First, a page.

New isotopic evidence supporting moon formation via Earth collision with planet-sized body

New isotopic evidence supporting moon formation via Earth collision with planet-sized body
Thin section of an enstatite chondrite fragment from the asteroid Almahatta Sitta (official name: 2008 TC3). This fragment was observed on 7 October 2008 in the Nubian Desert, Sudan. Credit: Addi Bischoff, Westfälische Wilhelms-Universität Münster

A new series of measurements of oxygen isotopes provides increasing evidence that the Moon formed from the collision of the Earth with another large, planet-sized astronomical body, around 4.5 billion years ago. This work will be published in Science on June 6, and will be presented to the Goldschmidt geochemistry conference in California on 11th June.

Most believe that the Moon formed from an impact between the Earth and a planet-sized body, which has been given the name Theia. Efforts to confirm that the impact had taken place had centred on measuring the ratios between the isotopes of oxygen, titanium, silicon and others. These ratios are known to vary throughout the solar system, but their close similarity between Earth and Moon conflicted with theoretical models of the collision that indicated that the Moon would form mostly from Theia, and thus would be expected to be compositionally different from the Earth.

Now a group of German researchers, led by Dr. Daniel Herwartz, have used more refined techniques to compare the ratios of 17O/16O in lunar samples, with those from Earth. The team initially used which had arrived on Earth via meteorites, but as these samples had exchanged their isotopes with water from Earth, fresher samples were sought. These were provided by NASA from the Apollo 11, 12 and 16 missions; they were found to contain significantly higher levels of 17O/16O than their Earthly counterparts.

Dr Herwartz said "The differences are small and difficult to detect, but they are there. This means two things; firstly we can now be reasonably sure that the Giant collision took place. Secondly, it gives us an idea of the geochemistry of Theia. Theia seems to have been similar to what we call E-type chondrites**.If this is true, we can now predict the geochemical and isotopic composition of the Moon, because the present Moon is a mixture of Theia and the early Earth. The next goal is to find out how much material of Theia is in the Moon".

New isotopic evidence supporting moon formation via Earth collision with planet-sized body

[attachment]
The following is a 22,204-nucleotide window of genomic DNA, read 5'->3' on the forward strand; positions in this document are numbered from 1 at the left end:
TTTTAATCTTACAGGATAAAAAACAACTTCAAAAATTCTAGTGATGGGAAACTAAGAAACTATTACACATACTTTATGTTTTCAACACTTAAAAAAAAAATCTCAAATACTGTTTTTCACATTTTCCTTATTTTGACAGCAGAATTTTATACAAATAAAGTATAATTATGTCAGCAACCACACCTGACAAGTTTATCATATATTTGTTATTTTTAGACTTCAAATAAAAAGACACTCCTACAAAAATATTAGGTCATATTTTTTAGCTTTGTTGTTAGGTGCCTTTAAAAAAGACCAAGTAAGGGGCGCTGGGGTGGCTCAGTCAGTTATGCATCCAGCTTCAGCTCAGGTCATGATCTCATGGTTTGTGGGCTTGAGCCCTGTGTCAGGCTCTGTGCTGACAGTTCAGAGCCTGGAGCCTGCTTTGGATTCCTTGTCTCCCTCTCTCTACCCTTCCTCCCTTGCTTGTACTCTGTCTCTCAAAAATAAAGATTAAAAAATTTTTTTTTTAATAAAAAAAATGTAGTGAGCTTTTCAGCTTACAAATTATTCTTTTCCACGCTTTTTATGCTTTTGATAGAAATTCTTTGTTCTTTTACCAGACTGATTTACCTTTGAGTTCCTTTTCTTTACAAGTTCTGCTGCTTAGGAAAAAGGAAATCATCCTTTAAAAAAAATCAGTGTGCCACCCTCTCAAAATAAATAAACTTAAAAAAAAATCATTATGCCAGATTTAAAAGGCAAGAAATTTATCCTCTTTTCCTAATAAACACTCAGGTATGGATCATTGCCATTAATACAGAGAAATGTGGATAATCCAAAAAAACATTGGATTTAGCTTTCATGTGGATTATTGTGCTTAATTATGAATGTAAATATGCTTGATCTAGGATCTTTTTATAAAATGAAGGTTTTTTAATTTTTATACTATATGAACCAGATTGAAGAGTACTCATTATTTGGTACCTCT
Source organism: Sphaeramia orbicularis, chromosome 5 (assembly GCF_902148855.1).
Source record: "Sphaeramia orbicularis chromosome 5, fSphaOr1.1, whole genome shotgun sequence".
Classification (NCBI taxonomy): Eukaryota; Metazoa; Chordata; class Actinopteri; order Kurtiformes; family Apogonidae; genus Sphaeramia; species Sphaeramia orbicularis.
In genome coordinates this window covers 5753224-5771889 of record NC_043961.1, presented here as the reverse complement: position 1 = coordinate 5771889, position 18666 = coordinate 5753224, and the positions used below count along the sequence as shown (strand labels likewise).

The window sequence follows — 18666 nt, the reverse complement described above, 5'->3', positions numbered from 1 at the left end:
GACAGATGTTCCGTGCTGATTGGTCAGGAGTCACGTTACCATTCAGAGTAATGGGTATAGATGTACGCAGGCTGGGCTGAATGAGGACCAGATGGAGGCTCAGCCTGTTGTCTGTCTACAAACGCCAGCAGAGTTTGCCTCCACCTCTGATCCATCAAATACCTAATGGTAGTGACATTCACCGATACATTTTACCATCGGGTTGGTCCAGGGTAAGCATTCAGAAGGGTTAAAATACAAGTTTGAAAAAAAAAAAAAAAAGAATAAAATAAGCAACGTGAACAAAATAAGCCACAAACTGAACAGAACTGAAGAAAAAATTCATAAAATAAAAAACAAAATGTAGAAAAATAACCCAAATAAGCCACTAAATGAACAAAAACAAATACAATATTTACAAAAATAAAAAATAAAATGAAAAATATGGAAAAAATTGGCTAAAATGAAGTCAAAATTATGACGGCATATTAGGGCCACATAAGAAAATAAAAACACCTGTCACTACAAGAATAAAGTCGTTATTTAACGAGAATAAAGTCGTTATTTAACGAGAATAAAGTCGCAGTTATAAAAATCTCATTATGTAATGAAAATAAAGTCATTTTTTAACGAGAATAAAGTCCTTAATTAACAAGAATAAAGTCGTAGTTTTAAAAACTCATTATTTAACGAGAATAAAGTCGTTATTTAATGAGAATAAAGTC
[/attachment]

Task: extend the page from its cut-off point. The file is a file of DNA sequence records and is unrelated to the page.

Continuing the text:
Lunar meteorite Kalahari 008. Impacts on the Moon can eject lunar material, which may then fall to the Earth. Kalahari 008 is an approximately 600g meteorite from the Moon that was collected in 1999 in the Kalahari Desert, Botswana. Credit: Addi Bischoff, Westfälische Wilhelms-Universität Münster

Most models estimate that the Moon it is composed of around 70% to 90% material from Theia, with the remaining 10% to 30% coming from the early Earth. However, some models argue for as little as 8% Theia in the Moon. Dr Herwartz said that the new data indicate that a 50:50 mixture seems possible, but this needs to be confirmed.

The team used an advanced preparation technique before measuring the samples via stable isotope ratio mass spectrometry, which showed a 12 parts per million (± 3 ppm) difference in 17O/16O ratio between Earth and Moon.


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New research provokes more questions about the origin of the moon

More information: "Identification of the giant impactor Theia in lunar rocks," by D. Herwartz et al. Science, 2014. www.sciencemag.org/lookup/doi/ … 1126/science.1251117

Dr Daniel Herwartz will present "The elevated Δ17O composition of the Moon relative to the Earth" to the Goldschmidt conference, Sacramento, California, on 11th June at 09.45, Eastern Time.

Journal information: Science

Provided by European Association of Geochemistry
Citation: New isotopic evidence supporting moon formation via Earth collision with planet-sized body (2014, June 5) retrieved 20 February 2020 from https://phys.org/news/2014-06-isotopic-evidence-moon-formation-earth.html
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